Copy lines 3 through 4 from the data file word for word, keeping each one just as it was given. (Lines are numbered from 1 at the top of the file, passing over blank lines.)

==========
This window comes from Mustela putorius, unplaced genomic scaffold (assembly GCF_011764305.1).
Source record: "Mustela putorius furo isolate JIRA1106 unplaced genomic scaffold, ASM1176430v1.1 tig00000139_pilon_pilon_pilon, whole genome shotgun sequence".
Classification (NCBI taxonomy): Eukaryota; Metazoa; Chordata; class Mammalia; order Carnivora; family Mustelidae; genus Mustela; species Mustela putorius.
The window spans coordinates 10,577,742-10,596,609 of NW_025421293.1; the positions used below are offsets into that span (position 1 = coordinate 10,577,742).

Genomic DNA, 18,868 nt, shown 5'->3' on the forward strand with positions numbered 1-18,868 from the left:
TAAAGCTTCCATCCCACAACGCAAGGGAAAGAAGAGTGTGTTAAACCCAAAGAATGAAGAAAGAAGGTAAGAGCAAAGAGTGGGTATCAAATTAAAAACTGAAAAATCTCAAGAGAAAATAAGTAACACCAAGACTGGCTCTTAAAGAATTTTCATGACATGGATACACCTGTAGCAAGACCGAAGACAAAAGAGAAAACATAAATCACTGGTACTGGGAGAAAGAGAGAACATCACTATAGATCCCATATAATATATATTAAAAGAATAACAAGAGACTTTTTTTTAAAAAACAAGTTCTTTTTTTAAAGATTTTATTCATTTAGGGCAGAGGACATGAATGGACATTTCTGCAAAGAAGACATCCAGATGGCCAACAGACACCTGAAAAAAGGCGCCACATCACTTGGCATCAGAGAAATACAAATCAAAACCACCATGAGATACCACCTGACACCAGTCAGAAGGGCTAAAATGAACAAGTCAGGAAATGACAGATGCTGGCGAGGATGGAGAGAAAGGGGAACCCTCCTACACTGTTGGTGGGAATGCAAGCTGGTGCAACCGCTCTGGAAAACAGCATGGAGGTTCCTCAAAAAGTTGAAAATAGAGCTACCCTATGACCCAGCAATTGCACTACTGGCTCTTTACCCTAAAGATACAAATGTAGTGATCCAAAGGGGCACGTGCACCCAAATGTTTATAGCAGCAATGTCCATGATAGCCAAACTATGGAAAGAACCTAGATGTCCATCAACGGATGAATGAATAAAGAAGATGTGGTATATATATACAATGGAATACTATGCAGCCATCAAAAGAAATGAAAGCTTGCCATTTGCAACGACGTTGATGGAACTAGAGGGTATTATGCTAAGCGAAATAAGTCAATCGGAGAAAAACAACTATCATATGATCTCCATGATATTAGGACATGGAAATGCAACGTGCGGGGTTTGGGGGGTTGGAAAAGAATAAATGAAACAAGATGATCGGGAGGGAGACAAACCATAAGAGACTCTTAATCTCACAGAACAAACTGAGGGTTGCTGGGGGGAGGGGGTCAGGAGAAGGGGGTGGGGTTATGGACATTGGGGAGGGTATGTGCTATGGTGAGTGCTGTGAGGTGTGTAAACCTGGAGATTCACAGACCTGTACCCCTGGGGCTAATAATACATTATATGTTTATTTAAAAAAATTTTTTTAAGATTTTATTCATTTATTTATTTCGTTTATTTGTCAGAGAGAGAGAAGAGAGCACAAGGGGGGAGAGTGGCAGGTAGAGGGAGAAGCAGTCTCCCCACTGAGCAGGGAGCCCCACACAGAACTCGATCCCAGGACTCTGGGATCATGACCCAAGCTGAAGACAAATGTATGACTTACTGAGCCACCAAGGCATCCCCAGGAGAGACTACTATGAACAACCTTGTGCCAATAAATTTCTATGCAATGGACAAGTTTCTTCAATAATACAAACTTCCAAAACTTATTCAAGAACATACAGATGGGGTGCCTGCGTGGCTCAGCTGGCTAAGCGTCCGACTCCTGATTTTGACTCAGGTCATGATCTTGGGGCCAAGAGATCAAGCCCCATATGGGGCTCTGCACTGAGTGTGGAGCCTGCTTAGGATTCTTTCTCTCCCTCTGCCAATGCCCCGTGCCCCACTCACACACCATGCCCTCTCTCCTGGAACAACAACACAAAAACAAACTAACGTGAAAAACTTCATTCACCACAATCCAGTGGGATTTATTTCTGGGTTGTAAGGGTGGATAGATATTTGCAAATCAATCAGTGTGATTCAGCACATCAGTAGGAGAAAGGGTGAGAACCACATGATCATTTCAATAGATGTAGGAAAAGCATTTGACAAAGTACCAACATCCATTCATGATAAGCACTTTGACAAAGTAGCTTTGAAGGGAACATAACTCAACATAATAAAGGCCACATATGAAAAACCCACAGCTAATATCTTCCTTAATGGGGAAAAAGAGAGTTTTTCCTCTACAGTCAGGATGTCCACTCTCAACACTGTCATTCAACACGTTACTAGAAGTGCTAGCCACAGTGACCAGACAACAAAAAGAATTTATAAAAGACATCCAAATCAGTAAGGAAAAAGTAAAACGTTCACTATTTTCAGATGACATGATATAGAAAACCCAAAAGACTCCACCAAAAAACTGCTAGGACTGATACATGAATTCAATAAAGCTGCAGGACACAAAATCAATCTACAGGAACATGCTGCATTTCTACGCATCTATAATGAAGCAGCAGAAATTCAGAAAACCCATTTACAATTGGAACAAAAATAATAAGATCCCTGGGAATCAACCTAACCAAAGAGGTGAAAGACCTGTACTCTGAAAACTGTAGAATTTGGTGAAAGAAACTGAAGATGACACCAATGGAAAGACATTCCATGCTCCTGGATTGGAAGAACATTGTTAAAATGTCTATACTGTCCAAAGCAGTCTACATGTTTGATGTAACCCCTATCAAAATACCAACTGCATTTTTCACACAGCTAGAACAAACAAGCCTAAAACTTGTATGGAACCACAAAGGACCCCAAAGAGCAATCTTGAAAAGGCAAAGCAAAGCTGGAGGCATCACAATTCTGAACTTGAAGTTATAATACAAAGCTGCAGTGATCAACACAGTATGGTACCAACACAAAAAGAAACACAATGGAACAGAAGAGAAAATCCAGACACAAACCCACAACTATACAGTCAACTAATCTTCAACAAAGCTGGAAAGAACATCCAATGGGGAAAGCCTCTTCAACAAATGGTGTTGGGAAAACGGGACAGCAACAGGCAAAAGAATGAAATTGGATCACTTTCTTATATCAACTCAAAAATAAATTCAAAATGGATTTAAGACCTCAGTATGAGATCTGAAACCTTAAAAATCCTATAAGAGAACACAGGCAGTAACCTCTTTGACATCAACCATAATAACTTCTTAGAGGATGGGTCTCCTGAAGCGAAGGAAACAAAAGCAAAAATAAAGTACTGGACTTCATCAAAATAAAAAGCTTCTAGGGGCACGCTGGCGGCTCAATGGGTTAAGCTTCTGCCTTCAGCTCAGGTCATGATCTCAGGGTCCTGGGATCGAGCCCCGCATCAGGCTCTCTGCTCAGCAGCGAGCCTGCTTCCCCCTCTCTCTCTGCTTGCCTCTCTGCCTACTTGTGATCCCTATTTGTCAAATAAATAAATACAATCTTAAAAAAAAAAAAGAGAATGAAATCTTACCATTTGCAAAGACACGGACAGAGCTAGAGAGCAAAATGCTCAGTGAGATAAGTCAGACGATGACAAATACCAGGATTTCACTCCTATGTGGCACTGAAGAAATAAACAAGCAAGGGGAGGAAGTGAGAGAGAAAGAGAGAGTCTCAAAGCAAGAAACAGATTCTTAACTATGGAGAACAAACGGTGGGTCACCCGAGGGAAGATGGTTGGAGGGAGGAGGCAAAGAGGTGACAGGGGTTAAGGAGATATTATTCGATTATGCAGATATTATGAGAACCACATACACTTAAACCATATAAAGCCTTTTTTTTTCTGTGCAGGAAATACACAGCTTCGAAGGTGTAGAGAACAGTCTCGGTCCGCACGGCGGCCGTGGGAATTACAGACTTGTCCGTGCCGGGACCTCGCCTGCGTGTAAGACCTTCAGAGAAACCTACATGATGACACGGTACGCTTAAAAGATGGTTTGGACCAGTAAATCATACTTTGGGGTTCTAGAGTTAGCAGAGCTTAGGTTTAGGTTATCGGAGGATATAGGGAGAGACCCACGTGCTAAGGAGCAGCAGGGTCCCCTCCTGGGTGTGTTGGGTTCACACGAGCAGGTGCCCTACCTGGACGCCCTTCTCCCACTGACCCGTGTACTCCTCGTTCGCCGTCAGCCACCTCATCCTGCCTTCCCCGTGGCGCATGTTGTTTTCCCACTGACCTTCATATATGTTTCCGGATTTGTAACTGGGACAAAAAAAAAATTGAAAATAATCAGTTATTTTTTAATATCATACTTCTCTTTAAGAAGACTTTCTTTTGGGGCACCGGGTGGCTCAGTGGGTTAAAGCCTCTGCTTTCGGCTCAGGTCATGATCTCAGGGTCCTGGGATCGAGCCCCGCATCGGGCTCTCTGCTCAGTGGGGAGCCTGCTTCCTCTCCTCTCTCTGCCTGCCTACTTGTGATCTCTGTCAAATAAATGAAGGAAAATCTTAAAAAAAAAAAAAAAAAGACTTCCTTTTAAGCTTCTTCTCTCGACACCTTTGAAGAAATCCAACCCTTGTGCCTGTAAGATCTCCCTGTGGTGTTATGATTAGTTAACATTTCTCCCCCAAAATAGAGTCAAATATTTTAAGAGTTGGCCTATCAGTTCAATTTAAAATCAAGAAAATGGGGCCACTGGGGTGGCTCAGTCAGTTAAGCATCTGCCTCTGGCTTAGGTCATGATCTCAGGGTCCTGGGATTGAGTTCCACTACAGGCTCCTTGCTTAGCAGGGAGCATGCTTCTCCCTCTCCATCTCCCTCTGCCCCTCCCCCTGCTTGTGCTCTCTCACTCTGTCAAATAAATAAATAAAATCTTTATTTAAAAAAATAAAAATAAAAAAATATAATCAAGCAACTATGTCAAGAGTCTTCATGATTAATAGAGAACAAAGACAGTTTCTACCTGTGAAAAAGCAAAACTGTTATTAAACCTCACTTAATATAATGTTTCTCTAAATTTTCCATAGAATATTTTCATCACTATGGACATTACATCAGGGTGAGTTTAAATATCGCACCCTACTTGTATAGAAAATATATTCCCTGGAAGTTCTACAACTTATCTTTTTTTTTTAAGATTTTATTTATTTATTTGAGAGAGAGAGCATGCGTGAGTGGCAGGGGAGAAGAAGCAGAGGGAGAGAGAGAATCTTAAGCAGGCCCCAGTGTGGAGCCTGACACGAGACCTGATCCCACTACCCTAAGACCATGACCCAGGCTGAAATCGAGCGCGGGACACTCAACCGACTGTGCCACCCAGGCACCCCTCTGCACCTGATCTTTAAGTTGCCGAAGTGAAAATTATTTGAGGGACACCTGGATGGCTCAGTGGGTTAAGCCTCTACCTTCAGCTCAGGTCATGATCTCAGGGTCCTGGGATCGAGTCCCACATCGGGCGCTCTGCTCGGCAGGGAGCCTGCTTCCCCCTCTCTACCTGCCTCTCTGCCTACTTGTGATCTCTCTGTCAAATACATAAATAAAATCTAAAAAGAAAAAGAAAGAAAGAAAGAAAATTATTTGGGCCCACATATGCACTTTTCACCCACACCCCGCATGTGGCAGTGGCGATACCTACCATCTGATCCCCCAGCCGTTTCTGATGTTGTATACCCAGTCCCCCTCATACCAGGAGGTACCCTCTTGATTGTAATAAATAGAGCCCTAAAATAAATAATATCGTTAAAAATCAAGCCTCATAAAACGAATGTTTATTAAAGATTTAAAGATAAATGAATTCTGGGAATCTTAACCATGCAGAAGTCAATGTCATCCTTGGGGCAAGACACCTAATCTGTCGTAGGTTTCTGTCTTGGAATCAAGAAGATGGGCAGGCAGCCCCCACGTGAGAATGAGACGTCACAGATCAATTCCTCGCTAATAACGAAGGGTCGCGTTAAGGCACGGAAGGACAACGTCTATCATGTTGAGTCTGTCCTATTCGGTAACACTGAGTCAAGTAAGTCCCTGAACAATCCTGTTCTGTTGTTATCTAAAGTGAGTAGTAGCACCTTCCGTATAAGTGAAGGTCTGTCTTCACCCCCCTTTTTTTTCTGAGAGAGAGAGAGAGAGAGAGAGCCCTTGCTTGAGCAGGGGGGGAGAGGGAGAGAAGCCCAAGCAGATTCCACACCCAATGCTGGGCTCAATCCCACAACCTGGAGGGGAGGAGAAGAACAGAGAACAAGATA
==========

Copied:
Classification (NCBI taxonomy): Eukaryota; Metazoa; Chordata; class Mammalia; order Carnivora; family Mustelidae; genus Mustela; species Mustela putorius.
The window spans coordinates 10,577,742-10,596,609 of NW_025421293.1; the positions used below are offsets into that span (position 1 = coordinate 10,577,742).